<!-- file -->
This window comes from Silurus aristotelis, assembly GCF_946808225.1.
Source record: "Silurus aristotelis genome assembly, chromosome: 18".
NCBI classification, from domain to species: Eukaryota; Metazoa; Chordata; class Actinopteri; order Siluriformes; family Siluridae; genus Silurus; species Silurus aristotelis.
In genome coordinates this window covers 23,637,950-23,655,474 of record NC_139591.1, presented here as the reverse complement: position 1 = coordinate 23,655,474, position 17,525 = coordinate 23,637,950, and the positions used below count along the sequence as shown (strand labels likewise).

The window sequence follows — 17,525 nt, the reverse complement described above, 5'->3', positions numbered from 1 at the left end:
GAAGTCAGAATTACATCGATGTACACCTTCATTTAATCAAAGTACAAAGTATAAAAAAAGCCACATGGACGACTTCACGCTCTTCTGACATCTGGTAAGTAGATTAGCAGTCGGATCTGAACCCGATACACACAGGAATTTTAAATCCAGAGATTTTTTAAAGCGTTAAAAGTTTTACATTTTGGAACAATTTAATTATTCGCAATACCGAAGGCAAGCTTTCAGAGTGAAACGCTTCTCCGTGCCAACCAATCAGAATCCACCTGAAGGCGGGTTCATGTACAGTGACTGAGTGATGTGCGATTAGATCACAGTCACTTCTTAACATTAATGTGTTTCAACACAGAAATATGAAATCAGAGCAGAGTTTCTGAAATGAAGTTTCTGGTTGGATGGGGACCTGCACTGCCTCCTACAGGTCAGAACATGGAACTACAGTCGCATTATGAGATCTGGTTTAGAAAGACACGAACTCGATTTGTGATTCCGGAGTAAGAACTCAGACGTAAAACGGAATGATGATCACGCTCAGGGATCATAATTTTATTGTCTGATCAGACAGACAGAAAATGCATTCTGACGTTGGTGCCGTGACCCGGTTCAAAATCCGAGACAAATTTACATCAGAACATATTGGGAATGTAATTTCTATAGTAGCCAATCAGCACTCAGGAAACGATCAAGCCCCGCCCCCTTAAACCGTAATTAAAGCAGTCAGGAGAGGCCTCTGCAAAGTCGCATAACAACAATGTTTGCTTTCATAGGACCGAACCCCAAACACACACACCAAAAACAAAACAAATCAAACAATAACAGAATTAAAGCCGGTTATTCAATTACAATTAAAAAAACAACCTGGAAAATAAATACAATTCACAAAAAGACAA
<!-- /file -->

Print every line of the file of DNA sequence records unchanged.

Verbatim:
This window comes from Silurus aristotelis, assembly GCF_946808225.1.
Source record: "Silurus aristotelis genome assembly, chromosome: 18".
NCBI classification, from domain to species: Eukaryota; Metazoa; Chordata; class Actinopteri; order Siluriformes; family Siluridae; genus Silurus; species Silurus aristotelis.
In genome coordinates this window covers 23,637,950-23,655,474 of record NC_139591.1, presented here as the reverse complement: position 1 = coordinate 23,655,474, position 17,525 = coordinate 23,637,950, and the positions used below count along the sequence as shown (strand labels likewise).

The window sequence follows — 17,525 nt, the reverse complement described above, 5'->3', positions numbered from 1 at the left end:
GAAGTCAGAATTACATCGATGTACACCTTCATTTAATCAAAGTACAAAGTATAAAAAAAGCCACATGGACGACTTCACGCTCTTCTGACATCTGGTAAGTAGATTAGCAGTCGGATCTGAACCCGATACACACAGGAATTTTAAATCCAGAGATTTTTTAAAGCGTTAAAAGTTTTACATTTTGGAACAATTTAATTATTCGCAATACCGAAGGCAAGCTTTCAGAGTGAAACGCTTCTCCGTGCCAACCAATCAGAATCCACCTGAAGGCGGGTTCATGTACAGTGACTGAGTGATGTGCGATTAGATCACAGTCACTTCTTAACATTAATGTGTTTCAACACAGAAATATGAAATCAGAGCAGAGTTTCTGAAATGAAGTTTCTGGTTGGATGGGGACCTGCACTGCCTCCTACAGGTCAGAACATGGAACTACAGTCGCATTATGAGATCTGGTTTAGAAAGACACGAACTCGATTTGTGATTCCGGAGTAAGAACTCAGACGTAAAACGGAATGATGATCACGCTCAGGGATCATAATTTTATTGTCTGATCAGACAGACAGAAAATGCATTCTGACGTTGGTGCCGTGACCCGGTTCAAAATCCGAGACAAATTTACATCAGAACATATTGGGAATGTAATTTCTATAGTAGCCAATCAGCACTCAGGAAACGATCAAGCCCCGCCCCCTTAAACCGTAATTAAAGCAGTCAGGAGAGGCCTCTGCAAAGTCGCATAACAACAATGTTTGCTTTCATAGGACCGAACCCCAAACACACACACCAAAAACAAAACAAATCAAACAATAACAGAATTAAAGCCGGTTATTCAATTACAATTAAAAAAACAACCTGGAAAATAAATACAATTCACAAAAAGACAA